Ford has been on mission lately to embrace technology, and the Focus Electric is part of that move. You can download an iPhone app - sorry, no Android version yet - that will tell you where the car is at any point in time and how much of a charge it has. The app also allows you to start the car remotely and send over driving directions to the car's navigation system.
Like other Ford vehicles, the Focus Electric comes with the MyFord Touch touch-screen console system. I had some of the same frustrations with it as I had when I tested the system earlier this year. It's frequently slow to respond to taps and often does a poor job of speech recognition, particularly of addresses. While driving around San Francisco trying find a charging station, I felt like punching the system, because I couldn't get it to search nearby; instead, it kept showing me charging stations in Brisbane.
That's a problem because, like many electric vehicles, the Focus Electric has very limited range. The EPA says it will go about 76 miles on a charge, but that can vary widely depending on traffic conditions, how you drive and whether you are running energy draining things like the air conditioner. I frequently found myself intensely focused on the car's range estimator and always thinking about where and when I would next charge the car.
Adding to my unease, the Focus Electric's range estimator was often wildly inaccurate. My drive home from San Francisco was about 52 miles, but the range remaining on the meter decreased by only about 41 miles. On the flip side, when I left home the next day, the range estimator said I had 92 miles of charge. But after going less than 19 miles, it said I'd already bled off 31 miles of charge.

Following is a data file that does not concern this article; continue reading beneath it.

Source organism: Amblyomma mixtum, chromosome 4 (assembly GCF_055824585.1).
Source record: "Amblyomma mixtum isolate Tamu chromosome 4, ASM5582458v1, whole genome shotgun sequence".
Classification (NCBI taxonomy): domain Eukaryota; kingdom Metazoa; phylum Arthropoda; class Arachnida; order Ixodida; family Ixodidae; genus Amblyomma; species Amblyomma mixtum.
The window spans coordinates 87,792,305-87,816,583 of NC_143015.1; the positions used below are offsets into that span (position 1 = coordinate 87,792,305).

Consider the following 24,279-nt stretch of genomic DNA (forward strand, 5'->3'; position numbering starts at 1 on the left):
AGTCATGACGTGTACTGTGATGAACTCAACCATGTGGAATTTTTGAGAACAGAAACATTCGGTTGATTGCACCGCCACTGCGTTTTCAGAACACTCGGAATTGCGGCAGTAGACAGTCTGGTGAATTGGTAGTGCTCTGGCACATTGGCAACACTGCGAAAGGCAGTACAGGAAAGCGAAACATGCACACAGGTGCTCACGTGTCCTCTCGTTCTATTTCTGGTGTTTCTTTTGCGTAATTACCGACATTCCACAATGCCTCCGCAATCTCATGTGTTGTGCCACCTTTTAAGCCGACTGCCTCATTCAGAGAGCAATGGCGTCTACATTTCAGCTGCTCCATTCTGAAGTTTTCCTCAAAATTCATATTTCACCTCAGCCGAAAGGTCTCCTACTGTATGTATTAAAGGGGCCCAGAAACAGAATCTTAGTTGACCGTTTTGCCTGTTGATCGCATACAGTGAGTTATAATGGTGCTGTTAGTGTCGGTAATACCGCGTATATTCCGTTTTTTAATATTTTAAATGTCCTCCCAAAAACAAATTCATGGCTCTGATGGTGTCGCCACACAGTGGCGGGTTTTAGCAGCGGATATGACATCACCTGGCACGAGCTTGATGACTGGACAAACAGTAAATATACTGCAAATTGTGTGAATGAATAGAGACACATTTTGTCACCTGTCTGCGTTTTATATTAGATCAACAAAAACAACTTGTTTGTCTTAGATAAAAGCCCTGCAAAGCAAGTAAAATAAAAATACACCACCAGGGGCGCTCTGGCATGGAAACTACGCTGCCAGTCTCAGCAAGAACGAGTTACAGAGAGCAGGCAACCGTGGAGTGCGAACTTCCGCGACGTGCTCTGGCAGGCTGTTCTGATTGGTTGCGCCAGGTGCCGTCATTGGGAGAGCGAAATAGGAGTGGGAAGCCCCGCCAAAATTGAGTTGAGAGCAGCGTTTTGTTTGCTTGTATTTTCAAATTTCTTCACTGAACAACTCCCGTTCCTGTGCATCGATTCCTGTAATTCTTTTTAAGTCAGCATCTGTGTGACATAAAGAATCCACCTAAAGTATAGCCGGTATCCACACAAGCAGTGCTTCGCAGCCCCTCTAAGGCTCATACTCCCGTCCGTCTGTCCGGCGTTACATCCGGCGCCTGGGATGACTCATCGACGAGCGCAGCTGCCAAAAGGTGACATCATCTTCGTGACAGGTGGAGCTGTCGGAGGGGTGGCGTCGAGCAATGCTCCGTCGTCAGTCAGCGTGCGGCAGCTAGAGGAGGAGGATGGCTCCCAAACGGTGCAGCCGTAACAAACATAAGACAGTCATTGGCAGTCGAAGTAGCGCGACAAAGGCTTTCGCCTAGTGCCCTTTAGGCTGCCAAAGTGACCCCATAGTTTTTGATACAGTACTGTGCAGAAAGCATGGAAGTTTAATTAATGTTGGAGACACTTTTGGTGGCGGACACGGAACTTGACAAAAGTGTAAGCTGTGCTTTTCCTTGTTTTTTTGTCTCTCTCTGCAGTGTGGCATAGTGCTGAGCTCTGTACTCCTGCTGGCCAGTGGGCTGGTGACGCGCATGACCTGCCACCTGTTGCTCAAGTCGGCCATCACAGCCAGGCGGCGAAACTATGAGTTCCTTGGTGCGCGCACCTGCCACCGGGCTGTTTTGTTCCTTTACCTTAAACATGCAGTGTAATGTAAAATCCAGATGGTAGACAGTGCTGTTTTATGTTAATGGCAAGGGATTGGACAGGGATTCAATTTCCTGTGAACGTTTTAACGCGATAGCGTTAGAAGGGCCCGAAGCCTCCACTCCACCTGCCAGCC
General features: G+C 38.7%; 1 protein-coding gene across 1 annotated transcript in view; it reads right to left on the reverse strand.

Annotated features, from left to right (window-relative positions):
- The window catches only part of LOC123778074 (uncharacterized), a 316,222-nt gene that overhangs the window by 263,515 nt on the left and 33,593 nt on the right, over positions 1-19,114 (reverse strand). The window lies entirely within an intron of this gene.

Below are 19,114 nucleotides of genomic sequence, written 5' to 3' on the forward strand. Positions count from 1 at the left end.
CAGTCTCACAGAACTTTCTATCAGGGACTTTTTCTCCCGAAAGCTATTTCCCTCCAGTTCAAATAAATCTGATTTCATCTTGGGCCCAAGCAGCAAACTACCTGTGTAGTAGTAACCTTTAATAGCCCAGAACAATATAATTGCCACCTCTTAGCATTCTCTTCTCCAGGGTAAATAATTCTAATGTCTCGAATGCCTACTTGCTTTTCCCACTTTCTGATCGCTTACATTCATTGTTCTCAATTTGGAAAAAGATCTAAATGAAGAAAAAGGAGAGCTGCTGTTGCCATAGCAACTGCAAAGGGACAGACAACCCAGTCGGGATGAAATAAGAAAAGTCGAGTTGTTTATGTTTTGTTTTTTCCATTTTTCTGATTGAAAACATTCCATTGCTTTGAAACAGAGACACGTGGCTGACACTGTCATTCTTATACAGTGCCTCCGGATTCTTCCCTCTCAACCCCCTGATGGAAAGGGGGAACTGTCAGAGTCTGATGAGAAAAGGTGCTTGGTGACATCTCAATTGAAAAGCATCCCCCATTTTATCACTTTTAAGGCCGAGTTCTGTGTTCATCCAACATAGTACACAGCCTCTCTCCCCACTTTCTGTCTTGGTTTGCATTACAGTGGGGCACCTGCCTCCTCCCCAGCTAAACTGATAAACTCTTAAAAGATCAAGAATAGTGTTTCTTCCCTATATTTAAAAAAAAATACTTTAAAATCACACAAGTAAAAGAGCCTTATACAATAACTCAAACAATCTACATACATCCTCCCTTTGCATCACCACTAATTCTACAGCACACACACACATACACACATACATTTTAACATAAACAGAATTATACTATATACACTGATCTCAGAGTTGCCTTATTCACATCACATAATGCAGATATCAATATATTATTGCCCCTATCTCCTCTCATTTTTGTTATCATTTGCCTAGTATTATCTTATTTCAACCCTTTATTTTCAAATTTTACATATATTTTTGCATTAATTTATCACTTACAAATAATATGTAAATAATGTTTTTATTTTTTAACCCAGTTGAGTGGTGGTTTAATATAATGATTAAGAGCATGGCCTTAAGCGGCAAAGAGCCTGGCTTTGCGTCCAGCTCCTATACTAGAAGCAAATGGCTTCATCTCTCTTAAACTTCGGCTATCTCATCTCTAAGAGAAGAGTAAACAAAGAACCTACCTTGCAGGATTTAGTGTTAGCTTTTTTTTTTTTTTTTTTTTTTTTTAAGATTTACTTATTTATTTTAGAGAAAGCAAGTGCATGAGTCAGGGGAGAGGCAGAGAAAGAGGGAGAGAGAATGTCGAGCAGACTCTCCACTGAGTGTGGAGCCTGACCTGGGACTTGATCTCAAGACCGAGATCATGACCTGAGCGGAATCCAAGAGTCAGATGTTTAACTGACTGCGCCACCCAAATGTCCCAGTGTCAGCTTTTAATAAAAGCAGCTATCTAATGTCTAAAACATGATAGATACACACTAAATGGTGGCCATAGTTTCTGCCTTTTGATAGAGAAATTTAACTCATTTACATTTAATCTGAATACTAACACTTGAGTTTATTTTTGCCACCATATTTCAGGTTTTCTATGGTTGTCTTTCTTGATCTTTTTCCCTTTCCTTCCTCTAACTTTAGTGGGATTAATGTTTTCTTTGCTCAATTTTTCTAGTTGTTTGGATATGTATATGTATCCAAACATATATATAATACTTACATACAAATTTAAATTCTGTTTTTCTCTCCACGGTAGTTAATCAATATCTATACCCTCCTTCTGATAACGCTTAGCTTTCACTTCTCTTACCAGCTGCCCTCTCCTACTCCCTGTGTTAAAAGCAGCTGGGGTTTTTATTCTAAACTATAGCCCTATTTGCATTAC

So you can take those range estimates with a grain of salt. They're kind of like the warning light you get in some cars when you start to run low on gas. You don't really know how much farther you can go. That ambiguity can be stressful, because recharging stations for an electric car are much harder to find than plain gas stations.
One other shortcoming of the Focus Electric in terms of its charging is that it doesn't support rapid-charge technology. You can recharge it from empty in about 14 hours from a regular outlet or in about 4 hours from a 240V outlet. But you can't plug it into one of the new fast-charging stations that are starting to open.
Those kinds of frustrations would lead me to pass on the Focus Electric. It's not a bad car, but I'm holding out for something better.
FORD FOCUS ELECTRIC:
-Troy's rating: 7.0 (Out of 10)
-Likes: Well built; navigation, nine-speaker sound system come standard; quick acceleration; iPhone app shows car location, charge and allows for remote start
-Dislikes: More expensive than comparable gas-powered model; limited range; small storage space; inaccurate range gauge; slow console system; poor voice recognition; no fast-charge capability
-Specs: 92 kilowatt electric motor; 23 kilowatt-hour, 76-mile range battery pack; cloth interior; 17-inch wheels
-Price: $39,200 before taxes, fees and rebates
-On the Web: ford.com
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More information: Troy Wolverton is a technology columnist for the San Jose Mercury News.